The Silicon Valley-based tech giant reports that it has been carbon neutral since 2007, and is the first company to achieve 100 per cent renewable energy. Last year, Google promised it would be the first major firm to operate free of carbon emissions by 2030.
But reaching that goal won’t be easy, Mr Pichai told Bloomberg Green. In an interview published this week he noted that “there will be sacrifices we will have to make”.
“There may be regions of the world we can’t quite invest in this way, because we can’t get to a carbon-free state. It may lead to some services we can’t build. That will be a reality if we don’t solve it,” he said.
Mr Pichai also spoke of the increasingly extreme impacts of climate-driven wildfires on the US West Coast, where smoke blotted about the sun in the Bay Area, leaving skies a Blade Runner-esque orange last year. He noted that his children had been asking questions about climate change.
“So I feel that moral imperative,” he said. “Pretty much every parent feels the same way.”
Mr Pichai, who grew up in Chennai, India, said that the region’s annual droughts had long made him aware of “this intersection of how climate affects life”.
The CEO, who is also head of Google parent company Alphabet Inc, said that he remained optimistic about the climate crisis but was “very anxious we’re losing time”.
“The good news is that people are becoming more aware of it than ever before. I sense that urgency. The bad news is that some of it is coming as people see real-world examples of these kind of interconnected climate events. I wish we were at this moment a decade earlier,” he added.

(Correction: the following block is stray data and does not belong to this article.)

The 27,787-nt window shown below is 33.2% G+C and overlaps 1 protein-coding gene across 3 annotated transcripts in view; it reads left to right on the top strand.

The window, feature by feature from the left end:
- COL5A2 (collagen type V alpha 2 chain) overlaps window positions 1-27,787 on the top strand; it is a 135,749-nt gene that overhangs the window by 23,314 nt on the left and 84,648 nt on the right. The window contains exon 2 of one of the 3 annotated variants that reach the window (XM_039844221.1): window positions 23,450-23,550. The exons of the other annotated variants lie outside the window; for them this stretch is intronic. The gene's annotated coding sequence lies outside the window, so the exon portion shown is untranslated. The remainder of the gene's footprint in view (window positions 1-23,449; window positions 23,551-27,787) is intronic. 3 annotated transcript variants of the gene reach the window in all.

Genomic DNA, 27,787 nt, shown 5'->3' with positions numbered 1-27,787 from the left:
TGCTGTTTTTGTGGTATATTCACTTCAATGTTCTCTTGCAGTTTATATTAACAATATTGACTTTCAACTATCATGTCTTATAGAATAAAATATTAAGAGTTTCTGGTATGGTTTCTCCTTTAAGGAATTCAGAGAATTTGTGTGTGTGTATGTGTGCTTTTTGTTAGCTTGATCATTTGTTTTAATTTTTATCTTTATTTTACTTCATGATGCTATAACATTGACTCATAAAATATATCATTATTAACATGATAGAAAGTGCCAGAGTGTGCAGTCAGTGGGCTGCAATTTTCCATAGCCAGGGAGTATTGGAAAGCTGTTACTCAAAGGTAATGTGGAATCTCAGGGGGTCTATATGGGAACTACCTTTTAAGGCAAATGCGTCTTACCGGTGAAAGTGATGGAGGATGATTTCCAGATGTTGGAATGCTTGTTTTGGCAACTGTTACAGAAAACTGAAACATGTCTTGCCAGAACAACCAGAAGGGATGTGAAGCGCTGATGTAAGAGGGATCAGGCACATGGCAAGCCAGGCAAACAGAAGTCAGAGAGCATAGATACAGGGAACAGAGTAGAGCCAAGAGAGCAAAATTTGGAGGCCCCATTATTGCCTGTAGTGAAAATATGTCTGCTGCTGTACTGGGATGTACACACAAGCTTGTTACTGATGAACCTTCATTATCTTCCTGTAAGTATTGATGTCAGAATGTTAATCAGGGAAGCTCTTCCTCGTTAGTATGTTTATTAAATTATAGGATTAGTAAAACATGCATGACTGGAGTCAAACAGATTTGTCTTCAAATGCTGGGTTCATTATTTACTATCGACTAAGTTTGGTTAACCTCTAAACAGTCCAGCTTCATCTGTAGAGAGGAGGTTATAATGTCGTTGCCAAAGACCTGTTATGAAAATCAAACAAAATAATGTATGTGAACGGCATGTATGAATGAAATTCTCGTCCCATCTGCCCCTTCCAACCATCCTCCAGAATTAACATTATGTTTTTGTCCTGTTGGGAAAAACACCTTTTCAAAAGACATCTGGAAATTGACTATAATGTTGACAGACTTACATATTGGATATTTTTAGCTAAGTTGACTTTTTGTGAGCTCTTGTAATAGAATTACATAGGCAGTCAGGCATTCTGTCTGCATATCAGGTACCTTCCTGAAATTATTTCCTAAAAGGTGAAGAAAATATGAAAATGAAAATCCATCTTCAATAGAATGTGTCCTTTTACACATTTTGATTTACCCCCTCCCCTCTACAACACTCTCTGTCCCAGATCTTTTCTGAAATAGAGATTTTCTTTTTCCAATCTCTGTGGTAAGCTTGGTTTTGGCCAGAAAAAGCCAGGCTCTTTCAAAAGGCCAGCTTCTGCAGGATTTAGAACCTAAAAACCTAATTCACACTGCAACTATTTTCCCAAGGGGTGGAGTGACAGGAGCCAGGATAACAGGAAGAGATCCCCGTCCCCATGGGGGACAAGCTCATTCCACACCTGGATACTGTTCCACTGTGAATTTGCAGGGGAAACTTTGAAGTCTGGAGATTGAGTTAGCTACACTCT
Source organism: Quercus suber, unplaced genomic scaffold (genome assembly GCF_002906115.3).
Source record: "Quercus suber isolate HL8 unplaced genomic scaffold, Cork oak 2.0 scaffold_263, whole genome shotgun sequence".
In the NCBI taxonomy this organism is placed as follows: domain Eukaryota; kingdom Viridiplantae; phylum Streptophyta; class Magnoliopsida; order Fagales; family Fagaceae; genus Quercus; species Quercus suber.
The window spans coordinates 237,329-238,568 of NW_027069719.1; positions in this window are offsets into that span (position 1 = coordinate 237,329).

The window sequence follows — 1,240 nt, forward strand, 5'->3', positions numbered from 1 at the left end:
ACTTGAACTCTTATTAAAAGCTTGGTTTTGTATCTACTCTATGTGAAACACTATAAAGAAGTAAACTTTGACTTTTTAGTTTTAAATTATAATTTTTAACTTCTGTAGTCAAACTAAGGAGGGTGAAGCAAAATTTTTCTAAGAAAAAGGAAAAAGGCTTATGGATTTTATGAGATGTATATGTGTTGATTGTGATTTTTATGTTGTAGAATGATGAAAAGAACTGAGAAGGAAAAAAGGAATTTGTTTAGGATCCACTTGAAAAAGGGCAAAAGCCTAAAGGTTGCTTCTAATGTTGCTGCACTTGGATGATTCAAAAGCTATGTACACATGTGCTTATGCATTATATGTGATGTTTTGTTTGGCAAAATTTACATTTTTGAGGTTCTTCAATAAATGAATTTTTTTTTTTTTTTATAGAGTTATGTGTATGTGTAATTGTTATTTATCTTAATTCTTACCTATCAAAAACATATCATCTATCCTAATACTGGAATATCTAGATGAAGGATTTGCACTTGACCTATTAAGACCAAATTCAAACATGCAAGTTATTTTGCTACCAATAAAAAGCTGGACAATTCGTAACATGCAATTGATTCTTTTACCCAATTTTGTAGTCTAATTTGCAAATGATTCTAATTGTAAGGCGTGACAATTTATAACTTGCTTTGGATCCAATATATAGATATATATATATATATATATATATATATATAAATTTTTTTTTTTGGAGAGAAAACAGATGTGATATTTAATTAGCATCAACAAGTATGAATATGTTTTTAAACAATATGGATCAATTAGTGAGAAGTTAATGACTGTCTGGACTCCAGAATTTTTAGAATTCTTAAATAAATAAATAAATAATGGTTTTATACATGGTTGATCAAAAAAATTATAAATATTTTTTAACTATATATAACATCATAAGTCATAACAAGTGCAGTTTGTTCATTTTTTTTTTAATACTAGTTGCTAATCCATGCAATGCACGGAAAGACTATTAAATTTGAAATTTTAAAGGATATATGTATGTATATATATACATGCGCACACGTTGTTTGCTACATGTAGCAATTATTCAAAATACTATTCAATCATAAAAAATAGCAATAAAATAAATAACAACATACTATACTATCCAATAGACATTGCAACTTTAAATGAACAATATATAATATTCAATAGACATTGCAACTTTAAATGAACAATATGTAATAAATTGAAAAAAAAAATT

Among the tech innovations that Google is deploying in its carbon-free mission is a vast web of solar panels atop its new Silicon Valley campus, scheduled to open in 2022.
The company also plans to bring five Gigawatts of clean energy sources online in the next decade – more than the current solar capacity of the state of Arizona, it notes.
Earlier this month Google announced that it would block climate crisis deniers from spreading misinformation or making money by blocking digital ads promoting false climate claims from appearing alongside content on its platforms.
The new policy was rolled out for video creators, advertisers and publishers on YouTube, which Google purchased for $1.65bn in 2006.
The ban will apply to content that dubs the climate crisis a hoax or denies that greenhouse gas emissions, largely caused by humans burning fossil fuels, have contributed to rising global temperatures.
The company also announced that Google Cloud would introduce tools to help customers decarbonise their digital applications and infrastructure.
A new “Carbon Footprint” product, will help users get an accurate snapshot of the electricity-related emissions associated with their Google Cloud Platform usage. Meanwhile Google Earth Engine will enable organisations to combine the power of cloud computing, satellite imagery and AI to decarbonise their operations.
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